Imagine yourself walking into the library, what do you see? Clearly not a single free seat but besides that, you would probably notice the numbers of students wearing headphones while studying. If you stay long enough, you might even observe someone moving their feet to a beat. From time to time, a student will blast their music so loudly that you will be left wondering how they can study like this. So, one thing is clear, a high number of students listen to music while studying, but how productive is it to do so?
It has been decades since the Mozart Effect had had almost everyone believe that listening to music, particularly classical music, is closely related to intelligence. Soon after the theory became more of a myth than a proper scientific explanation, research has concluded that while listening to music might not make one more intelligent, it does improve our moods. So, according to several studies, this causes dopamine releases in our brains which, naturally, bolster feelings of happiness.
Similarly, it has also been proven that your cortisol levels drop when listening to music and therefore, you should feel more relaxed. On the other hand, research has shown that this activity can impede learning. Listeners concentrate on the music and it leaves them with lower levels of efficiency when reading and writing. I asked some students about their relationship with music while studying:
While listening to music might not make one more intelligent, it does improve our moods
Mo Taher, Classics finalist, knows how much it matters to be in a great mood while studying: “I prefer instrumental pieces while revising. Bands like Explosions in the Sky or Godspeed You Black Emperor help me to focus, as I often find lyrics distracting me from whatever I’m reading, especially if I’m taking notes. The triumphant nature of these specific styles of music also helps to uplift me during a long day.”
Similarly, Maria Teja, PPE finalist, acknowledges how distracting lyrics can be: “I generally avoid listening to music while revising since I find it quite disruptive. I always get carried away singing along in my mind instead of focusing on work. I might listen to music when working on something that doesn’t require that much concentration, but I choose something that’s not very upbeat, like indie.”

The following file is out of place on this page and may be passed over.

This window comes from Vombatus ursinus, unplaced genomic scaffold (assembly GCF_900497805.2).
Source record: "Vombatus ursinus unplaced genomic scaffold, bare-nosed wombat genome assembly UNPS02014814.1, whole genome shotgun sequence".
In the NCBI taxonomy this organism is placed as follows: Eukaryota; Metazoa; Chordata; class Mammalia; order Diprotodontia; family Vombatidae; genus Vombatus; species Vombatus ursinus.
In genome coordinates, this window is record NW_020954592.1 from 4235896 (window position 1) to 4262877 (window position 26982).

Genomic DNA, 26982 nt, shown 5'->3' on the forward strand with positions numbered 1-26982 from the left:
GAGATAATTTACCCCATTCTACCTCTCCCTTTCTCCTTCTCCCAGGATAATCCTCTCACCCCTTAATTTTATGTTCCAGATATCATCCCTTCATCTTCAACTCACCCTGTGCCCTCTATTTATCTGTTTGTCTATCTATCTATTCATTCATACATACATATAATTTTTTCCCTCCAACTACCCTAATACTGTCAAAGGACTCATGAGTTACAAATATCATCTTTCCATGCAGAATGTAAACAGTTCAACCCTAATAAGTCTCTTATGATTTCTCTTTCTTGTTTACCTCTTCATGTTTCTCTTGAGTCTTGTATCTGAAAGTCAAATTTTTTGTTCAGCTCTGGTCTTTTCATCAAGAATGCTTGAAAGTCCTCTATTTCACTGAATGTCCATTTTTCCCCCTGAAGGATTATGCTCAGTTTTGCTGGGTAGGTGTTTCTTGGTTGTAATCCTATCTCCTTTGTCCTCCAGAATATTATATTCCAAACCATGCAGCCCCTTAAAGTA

Tomina Vodarici, International Management finalist, has been taking this dilemma very seriously and has spent years to find the perfect recipe for listening to music while revising: “It took me a while to bring my study routine to perfection. I enjoy creating an environment for myself which helps me focus and this requires a relaxing ambient. I mostly listen to experimental electronic music from various subgenres such as indie and minimal. This type of music brings me a sort of peaceful mindset through which I completely disconnect from exterior distractions.”
Music acts as a safety net, reminding you to work
Personally, I prefer experimenting with different types of music when I study while also periodically taking silence breaks. As a social sciences student, quite a lot of my workload involves active reading which requires my full attention. Hence, depending on the difficulty of the task, I choose to listen to music or read in complete silence. My go-to subgenres are minimal techno and microhouse. They have exciting beats which are enough to keep me engaged in my work and there are no lyrics involved to distract me.
If you listen to music while studying, you might be familiar with the lo-fi trend. The popularity of these mixes is not uncanny as the listener doesn’t have to worry about skipping songs or changing playlists which definitely is a plus when you are trying to stay focused on your revision. The combination of ambient beats and bass lines is perfect for disconnecting yourself from various distractions. All of it without getting bored since there are many musical variations of lo-fi. Chillhop Music and ChillCo are some of the most popular lo-fi YouTube accounts which have more than two million subscribers.
The average attention span is lower than it has ever been before, and it is mostly because of how much we rely on technology. Notifications, e-mails, and even the simple thought that your friends might have posted an Instagram story all impede on concentration. The way I see it, music acts as a safety net – in case your mind starts to wonder, it can remind you to work. So, even if you allow yourself to enjoy the beats for a short while, your mind is aware of the reasons why you’re playing your Spotify revision playlist in the first place.